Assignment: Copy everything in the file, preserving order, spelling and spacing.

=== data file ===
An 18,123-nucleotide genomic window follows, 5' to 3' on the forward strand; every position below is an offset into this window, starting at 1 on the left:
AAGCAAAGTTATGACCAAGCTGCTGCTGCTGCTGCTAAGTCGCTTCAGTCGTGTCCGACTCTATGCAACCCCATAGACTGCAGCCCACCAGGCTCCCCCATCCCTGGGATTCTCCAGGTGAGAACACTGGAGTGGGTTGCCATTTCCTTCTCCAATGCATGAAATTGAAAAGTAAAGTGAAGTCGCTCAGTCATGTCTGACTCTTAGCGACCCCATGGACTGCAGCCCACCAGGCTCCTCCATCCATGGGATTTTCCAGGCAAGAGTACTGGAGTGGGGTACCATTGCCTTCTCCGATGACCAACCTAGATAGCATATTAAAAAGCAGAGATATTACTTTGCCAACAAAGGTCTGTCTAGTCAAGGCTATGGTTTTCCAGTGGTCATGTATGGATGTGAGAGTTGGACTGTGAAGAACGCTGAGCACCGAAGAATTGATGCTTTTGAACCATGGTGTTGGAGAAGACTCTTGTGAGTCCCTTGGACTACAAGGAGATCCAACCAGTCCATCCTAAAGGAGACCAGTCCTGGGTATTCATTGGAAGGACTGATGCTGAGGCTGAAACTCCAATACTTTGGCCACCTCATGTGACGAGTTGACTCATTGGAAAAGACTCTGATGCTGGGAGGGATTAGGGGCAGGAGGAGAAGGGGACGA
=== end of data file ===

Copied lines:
An 18,123-nucleotide genomic window follows, 5' to 3' on the forward strand; every position below is an offset into this window, starting at 1 on the left:
AAGCAAAGTTATGACCAAGCTGCTGCTGCTGCTGCTAAGTCGCTTCAGTCGTGTCCGACTCTATGCAACCCCATAGACTGCAGCCCACCAGGCTCCCCCATCCCTGGGATTCTCCAGGTGAGAACACTGGAGTGGGTTGCCATTTCCTTCTCCAATGCATGAAATTGAAAAGTAAAGTGAAGTCGCTCAGTCATGTCTGACTCTTAGCGACCCCATGGACTGCAGCCCACCAGGCTCCTCCATCCATGGGATTTTCCAGGCAAGAGTACTGGAGTGGGGTACCATTGCCTTCTCCGATGACCAACCTAGATAGCATATTAAAAAGCAGAGATATTACTTTGCCAACAAAGGTCTGTCTAGTCAAGGCTATGGTTTTCCAGTGGTCATGTATGGATGTGAGAGTTGGACTGTGAAGAACGCTGAGCACCGAAGAATTGATGCTTTTGAACCATGGTGTTGGAGAAGACTCTTGTGAGTCCCTTGGACTACAAGGAGATCCAACCAGTCCATCCTAAAGGAGACCAGTCCTGGGTATTCATTGGAAGGACTGATGCTGAGGCTGAAACTCCAATACTTTGGCCACCTCATGTGACGAGTTGACTCATTGGAAAAGACTCTGATGCTGGGAGGGATTAGGGGCAGGAGGAGAAGGGGACGA